ASA Adjudication on Antonio Federici
199 The Knightsbridge
27 October 2010
Food and drink
Number of complaints:
A magazine ad, for ice cream, appeared in Look magazine. It showed two priests in full robes who looked as though they were about to kiss. One of the men also wore rosary beads and held a spoon in his hand; the other held a tub of ice cream. The ad included text that stated “We Believe in Salivation”.
Six complainants objected that the ad was offensive, because they believed it mocked Catholicism.
CAP Code (Edition 11)
Antonio Federici said their advertising did not mock Catholicism but reflected the grave troubles they considered affected the Catholic Church. They gave examples of issues that had been reported in the press, which they believed many people would find more offensive than an ad that celebrated homosexuality. They said the issue of gay and lesbian bishops and priests was one that currently divided the Church of England and was likely to continue to do so. Antonio Federici said the ad contrasted the actions of the Catholic Church with their belief that if ice cream were a religion, it would be one of universal love, regardless of race, colour, creed or gender. They said they were Catholics but would continue to produce advertising that challenged the Catholic Church while they believed it remained troubled. They believed, however, the ad was not likely to cause serious or widespread offence.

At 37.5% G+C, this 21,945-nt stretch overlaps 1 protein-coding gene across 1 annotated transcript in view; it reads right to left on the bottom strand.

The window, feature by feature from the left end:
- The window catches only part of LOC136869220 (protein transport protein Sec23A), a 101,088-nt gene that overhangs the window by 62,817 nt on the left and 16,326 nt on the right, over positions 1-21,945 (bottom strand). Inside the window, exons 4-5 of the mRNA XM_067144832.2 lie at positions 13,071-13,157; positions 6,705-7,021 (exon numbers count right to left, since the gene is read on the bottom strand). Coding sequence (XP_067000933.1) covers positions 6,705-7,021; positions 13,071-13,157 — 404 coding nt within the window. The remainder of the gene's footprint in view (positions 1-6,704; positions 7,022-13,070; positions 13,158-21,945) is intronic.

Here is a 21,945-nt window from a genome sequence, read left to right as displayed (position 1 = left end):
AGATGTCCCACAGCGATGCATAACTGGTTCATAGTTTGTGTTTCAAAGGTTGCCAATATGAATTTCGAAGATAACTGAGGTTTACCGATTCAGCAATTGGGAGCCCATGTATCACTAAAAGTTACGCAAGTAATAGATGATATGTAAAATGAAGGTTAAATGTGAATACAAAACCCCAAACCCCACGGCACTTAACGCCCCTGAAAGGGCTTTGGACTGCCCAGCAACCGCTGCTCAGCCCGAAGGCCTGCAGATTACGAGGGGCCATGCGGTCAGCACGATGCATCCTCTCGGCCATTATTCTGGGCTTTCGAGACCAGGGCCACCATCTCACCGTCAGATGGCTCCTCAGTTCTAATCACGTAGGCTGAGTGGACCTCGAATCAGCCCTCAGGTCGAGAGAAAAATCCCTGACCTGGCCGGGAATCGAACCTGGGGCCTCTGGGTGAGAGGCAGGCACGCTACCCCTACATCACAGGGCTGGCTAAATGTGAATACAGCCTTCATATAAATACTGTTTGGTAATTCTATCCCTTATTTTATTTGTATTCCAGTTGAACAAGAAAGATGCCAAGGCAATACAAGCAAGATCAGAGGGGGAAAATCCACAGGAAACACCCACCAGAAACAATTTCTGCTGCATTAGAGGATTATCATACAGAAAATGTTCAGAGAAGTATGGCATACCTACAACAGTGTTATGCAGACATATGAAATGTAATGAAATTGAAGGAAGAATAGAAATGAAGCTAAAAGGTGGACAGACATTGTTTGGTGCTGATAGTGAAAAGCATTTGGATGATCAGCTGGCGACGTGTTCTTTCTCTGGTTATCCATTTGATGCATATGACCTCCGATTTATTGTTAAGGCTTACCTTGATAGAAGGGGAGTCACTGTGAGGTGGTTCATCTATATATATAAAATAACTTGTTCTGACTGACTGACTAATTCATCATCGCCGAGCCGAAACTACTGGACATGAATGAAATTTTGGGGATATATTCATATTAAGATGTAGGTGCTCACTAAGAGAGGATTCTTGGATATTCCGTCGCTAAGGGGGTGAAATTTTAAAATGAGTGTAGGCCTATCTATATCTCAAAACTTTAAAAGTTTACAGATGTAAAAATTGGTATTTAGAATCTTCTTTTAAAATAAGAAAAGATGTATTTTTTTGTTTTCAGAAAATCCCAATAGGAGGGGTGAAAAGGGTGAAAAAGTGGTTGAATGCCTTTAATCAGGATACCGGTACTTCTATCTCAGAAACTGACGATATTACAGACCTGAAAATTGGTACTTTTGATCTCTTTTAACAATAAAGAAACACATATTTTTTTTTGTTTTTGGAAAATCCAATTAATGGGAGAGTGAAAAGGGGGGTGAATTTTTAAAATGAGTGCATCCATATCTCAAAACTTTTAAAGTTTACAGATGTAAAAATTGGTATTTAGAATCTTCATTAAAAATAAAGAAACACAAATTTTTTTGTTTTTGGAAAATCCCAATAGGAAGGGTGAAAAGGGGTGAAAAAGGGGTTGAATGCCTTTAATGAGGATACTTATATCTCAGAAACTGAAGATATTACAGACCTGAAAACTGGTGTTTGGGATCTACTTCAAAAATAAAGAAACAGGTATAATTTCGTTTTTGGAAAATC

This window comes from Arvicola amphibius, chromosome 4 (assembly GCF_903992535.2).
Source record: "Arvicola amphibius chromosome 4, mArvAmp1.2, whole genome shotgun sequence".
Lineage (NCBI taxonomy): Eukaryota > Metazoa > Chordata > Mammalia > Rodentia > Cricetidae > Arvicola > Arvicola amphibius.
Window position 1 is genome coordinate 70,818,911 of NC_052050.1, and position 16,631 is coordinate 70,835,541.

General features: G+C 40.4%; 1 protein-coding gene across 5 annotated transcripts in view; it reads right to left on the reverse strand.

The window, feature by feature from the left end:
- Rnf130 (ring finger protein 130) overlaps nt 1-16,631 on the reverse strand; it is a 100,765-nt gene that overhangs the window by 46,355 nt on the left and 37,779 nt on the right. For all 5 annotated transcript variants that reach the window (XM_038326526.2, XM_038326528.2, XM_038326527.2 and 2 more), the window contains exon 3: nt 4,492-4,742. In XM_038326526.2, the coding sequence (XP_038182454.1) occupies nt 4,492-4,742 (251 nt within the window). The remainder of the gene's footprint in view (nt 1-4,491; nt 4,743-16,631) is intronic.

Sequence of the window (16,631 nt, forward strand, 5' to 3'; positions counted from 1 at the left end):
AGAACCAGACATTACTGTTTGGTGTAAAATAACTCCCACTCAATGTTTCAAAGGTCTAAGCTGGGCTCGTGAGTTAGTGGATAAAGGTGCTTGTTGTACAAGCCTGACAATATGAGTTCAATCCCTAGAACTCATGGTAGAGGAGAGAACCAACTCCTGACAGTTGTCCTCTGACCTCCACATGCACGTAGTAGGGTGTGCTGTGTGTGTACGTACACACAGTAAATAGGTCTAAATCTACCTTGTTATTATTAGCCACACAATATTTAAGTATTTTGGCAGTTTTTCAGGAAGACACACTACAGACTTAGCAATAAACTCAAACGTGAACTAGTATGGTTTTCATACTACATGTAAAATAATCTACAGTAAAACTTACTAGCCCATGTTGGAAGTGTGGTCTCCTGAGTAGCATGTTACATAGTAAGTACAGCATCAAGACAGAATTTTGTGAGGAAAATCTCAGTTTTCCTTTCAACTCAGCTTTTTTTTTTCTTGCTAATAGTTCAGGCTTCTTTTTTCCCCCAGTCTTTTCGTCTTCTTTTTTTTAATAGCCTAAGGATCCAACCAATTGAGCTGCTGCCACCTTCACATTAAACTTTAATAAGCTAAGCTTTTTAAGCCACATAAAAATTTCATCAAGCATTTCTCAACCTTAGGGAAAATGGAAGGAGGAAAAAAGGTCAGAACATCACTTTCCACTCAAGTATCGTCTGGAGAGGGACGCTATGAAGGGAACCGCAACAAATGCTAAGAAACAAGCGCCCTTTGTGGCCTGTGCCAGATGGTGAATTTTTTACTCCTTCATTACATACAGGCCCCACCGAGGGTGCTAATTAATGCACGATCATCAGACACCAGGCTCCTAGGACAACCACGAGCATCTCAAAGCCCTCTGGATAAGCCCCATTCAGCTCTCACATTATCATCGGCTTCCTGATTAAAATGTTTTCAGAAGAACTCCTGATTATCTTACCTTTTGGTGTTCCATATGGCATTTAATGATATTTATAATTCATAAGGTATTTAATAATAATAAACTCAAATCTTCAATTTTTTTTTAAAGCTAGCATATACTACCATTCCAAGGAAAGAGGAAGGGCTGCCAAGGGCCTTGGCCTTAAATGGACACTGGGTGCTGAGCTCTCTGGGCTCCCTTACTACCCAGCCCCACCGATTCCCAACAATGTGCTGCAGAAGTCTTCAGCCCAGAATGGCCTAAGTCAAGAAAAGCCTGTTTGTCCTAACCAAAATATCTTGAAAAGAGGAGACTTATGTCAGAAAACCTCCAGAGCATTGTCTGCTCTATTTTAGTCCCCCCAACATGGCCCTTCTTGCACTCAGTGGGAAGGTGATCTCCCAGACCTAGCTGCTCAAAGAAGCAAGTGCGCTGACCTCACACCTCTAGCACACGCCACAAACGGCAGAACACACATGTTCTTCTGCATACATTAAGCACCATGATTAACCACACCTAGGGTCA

Look magazine said they did not intend to cause offence to their readers and would accept the ASAs guidance before publishing the ad in future.
The ASA noted the CAP Code stated that ads "should contain nothing that is likely to cause serious or widespread offence. Particular care should be taken to avoid causing offence on the grounds of race, religion, sex, sexual orientation or disability".
We noted the ad used the text "We Believe in Salivation" as a theme to refer to the taste of the product and to the image of the priests, who were portrayed in a seductive pose as if they were about to kiss passionately. We considered the portrayal of the two priests in a sexualised manner was likely to be interpreted as mocking the beliefs of Roman Catholics and was therefore likely to cause serious offence to some readers. We concluded that the ad breached the Code.
The ad breached CAP Code (Edition 11) clause 5.1 (Decency).
The ad must not appear again in its current form. We told Antonio Federici to ensure future ads were not likely to cause serious or widespread offence.
Adjudication of the ASA Council (Non-broadcast)